While sketching such limits on the one hand, Emerald Hills of the Heart, as we have indicated, destroys, on the other, all limits and borders imposed before the spiritual journeying. Such a spiritual progression is virtually infinite, and is comprised of as many stages and ranks as there are believers, from the most honorable of all creation, Prophet Muhammad, upon him be peace and blessings, to the most ordinary Muslim. Furthermore, although on the one hand this path is accessible to all, from another perspective it has particular lanes, along which only very few human beings are able to walk. The school of Muhyi’d-Din ibnu’l-‘Arabi, or the doctrine of Wahdatu’l- Wujud, which literally means “the Unity of Being,” for instance, may be considered to be among the most particular of these lanes. The spiritual path also contains various distinguishing subtle characteristics or particularities that can only be comprehended by those with the ability to brave these rough terrains. Emerald Hills of the Heart, however, is able to evaluate these characteristics within both the boundaries and limits of the Islamic measures and the enormous profundity and infinity of spiritual life.

Emerald Hills of the Heart also presents God through all His Attributes and Names, thus profusely illuminating the way. This feature allows for the sciences of theology, Sufism and wisdom, or Hikmah, as it is termed in Islam, which is different from philosophy, to emerge from within Emerald Hills of the Heart as a science of Ma‘rifah, or knowledge of God. These sciences in unison expound a detailed synoptic map of the Divine manifestation and the relationship between the Creator and the created, which are often alluded to in Islamic Sufism in the shade of certain mysterious symbols and expressions that are difficult to comprehend. In addition, both through the concepts and subjects mentioned and certain other concepts and subjects it discusses such as “Heavenly Realms,” “Metaphysical Realms,” “Archetypes and the World of Representations or Ideal Forms,” Emerald Hills of the Heart presents ontology and a “Sufi” cosmology, drawing a metaphysical road map that can shed a light on physics and astrophysics. In addition to these, by way of utilizing such spiritual ranks as Talib (the Seeker), Murid (the One Who Wills), Salik (the Initiate), and Wasil (the One Who has Reached), and Nujaba (the Nobles), Nukaba (the Custodians), Awtad (the Pillars), Qutb (the Pole), Qutbu’l-Aktab (the Pole of Poles) and Ghawth (the Helper), Emerald Hills of the Heart discusses the relationship between God and His human creation with the most unique and sensitive aspects of this relationship, while at the same time it focuses on human identity as of the best stature and the perfect pattern of creation by making use of the concept of the Perfect or Universal Man.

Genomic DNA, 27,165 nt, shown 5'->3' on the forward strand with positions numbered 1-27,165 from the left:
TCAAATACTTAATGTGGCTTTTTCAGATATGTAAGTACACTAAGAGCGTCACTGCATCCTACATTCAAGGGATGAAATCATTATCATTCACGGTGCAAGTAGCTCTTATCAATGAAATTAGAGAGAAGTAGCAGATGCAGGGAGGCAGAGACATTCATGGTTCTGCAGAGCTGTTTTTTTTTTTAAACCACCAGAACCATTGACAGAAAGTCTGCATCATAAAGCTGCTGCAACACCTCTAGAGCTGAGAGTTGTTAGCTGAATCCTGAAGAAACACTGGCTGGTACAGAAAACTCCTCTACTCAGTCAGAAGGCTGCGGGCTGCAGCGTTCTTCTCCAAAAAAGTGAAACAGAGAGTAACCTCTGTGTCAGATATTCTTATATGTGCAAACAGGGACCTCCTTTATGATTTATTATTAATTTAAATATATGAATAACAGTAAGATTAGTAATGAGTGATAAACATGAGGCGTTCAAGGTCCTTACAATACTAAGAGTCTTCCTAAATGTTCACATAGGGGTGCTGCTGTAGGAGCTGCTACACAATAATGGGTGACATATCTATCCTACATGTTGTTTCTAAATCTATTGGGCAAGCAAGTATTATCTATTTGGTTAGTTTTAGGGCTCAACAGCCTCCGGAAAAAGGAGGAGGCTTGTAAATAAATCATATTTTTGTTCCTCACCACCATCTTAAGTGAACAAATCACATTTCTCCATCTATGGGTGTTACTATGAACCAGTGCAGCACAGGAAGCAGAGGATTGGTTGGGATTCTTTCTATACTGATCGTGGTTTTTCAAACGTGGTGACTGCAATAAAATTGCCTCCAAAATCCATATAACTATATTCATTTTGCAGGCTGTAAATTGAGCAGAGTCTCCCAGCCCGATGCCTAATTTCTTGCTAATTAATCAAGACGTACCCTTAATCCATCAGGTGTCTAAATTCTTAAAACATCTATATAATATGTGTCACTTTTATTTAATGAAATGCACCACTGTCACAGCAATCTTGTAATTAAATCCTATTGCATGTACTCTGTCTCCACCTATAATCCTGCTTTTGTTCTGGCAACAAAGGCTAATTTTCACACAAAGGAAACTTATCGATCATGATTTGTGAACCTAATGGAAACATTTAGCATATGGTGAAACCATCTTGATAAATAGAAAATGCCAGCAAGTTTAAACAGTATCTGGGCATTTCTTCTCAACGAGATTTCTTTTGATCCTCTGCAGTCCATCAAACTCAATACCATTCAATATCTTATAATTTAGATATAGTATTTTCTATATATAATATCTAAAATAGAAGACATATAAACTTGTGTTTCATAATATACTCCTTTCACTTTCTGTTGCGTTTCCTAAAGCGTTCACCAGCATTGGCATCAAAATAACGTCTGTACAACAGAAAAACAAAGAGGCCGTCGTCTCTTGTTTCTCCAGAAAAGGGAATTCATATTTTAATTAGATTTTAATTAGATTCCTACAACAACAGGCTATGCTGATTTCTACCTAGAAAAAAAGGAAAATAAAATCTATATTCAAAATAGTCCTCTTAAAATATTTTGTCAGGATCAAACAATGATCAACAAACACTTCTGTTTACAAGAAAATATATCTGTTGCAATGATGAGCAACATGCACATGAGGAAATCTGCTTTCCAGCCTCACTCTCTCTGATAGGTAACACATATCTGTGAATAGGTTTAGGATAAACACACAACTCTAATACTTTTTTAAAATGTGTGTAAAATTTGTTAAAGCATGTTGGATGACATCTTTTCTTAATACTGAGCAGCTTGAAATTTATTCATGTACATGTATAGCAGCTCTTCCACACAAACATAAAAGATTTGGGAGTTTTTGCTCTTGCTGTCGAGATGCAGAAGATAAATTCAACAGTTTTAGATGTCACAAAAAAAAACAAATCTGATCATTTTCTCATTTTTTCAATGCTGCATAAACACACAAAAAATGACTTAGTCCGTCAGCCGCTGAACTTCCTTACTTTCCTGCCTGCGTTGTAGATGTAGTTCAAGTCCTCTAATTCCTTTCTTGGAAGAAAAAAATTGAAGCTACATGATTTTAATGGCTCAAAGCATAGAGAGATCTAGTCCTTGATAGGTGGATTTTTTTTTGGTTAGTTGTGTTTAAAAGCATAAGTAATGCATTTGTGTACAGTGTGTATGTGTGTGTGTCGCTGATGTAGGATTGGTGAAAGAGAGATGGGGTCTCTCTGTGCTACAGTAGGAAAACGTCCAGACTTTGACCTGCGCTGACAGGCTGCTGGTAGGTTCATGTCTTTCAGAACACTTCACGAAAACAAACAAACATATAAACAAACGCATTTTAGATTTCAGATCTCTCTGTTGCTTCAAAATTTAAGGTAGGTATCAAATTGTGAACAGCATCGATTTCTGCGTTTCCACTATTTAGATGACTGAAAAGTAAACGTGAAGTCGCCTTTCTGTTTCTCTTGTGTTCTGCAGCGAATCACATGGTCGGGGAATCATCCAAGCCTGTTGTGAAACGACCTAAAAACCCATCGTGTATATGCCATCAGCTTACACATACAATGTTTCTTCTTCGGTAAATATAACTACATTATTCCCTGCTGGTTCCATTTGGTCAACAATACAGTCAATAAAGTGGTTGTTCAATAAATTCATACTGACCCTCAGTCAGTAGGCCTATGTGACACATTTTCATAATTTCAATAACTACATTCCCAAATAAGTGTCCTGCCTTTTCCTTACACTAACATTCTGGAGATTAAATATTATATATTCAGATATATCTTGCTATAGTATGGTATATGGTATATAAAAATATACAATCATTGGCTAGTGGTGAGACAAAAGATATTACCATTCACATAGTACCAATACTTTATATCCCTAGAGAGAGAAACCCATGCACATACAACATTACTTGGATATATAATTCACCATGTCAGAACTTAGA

Another important attribute of Emerald Hills of the Heart, at least as important, if not more so, as the other attributes mentioned above, is that it presents the Islamic spiritual life that constitutes the core of Islam not as a theoretical subject but as lived by the Companions of the Prophet, may God be pleased with them all. It presents this life as a profound experience of the heart, mind, and body described and appointed by Islam. It also investigates how it has taken shape throughout history. Emerald Hills of the Heart bequeaths to future ages—a time in which perhaps apparently different realms of religion and reason, science, technology, rhetoric and welfare will, in cooperation, make unprecedented and inconceivable progress—the legacy of Sufism, with all its dimensions, or the spiritual life of Islam in its immense entirety as a safe and sound road that has been protected against all manners of deviation.

By Ali Unal, Ph.D.